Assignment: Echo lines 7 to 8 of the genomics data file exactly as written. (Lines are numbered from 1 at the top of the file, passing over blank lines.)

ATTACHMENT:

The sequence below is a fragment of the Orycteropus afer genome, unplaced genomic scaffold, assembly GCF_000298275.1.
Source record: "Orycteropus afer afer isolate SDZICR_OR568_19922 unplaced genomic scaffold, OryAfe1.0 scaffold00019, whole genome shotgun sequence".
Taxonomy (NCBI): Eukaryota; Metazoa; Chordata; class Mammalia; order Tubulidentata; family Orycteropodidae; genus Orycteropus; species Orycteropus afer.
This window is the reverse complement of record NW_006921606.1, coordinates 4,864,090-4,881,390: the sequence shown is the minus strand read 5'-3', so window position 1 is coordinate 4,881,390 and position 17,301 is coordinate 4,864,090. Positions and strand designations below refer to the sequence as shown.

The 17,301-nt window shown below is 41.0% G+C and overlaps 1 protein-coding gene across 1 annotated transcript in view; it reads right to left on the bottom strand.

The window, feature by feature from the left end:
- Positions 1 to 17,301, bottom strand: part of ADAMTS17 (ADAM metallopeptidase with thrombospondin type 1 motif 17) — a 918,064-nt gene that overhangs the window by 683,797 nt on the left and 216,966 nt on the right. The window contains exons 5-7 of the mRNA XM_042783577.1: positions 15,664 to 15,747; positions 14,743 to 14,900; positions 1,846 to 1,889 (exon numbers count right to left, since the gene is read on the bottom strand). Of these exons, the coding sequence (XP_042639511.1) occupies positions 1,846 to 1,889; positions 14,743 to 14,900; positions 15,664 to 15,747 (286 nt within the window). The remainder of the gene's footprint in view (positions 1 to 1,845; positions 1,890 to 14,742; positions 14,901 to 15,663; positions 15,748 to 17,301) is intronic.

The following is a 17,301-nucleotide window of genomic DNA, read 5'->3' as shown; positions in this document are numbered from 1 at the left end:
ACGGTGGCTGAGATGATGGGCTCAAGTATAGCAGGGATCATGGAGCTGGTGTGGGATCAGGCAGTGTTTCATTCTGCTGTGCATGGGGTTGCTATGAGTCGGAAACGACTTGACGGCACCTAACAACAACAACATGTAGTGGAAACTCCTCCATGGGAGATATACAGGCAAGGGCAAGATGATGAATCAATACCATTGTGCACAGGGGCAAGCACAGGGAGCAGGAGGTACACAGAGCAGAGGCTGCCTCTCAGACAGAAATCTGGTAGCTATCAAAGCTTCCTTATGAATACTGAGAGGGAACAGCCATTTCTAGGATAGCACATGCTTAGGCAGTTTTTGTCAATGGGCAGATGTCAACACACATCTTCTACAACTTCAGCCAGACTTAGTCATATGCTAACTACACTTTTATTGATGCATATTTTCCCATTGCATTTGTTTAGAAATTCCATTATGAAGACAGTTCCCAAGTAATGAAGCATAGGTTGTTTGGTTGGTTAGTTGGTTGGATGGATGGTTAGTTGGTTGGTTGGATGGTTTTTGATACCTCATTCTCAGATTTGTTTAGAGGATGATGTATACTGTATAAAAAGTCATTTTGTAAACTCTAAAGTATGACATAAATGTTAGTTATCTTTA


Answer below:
- Positions 1 to 17,301, bottom strand: part of ADAMTS17 (ADAM metallopeptidase with thrombospondin type 1 motif 17) — a 918,064-nt gene that overhangs the window by 683,797 nt on the left and 216,966 nt on the right. The window contains exons 5-7 of the mRNA XM_042783577.1: positions 15,664 to 15,747; positions 14,743 to 14,900; positions 1,846 to 1,889 (exon numbers count right to left, since the gene is read on the bottom strand). Of these exons, the coding sequence (XP_042639511.1) occupies positions 1,846 to 1,889; positions 14,743 to 14,900; positions 15,664 to 15,747 (286 nt within the window). The remainder of the gene's footprint in view (positions 1 to 1,845; positions 1,890 to 14,742; positions 14,901 to 15,663; positions 15,748 to 17,301) is intronic.

The following is a 17,301-nucleotide window of genomic DNA, read 5'->3' as shown; positions in this document are numbered from 1 at the left end: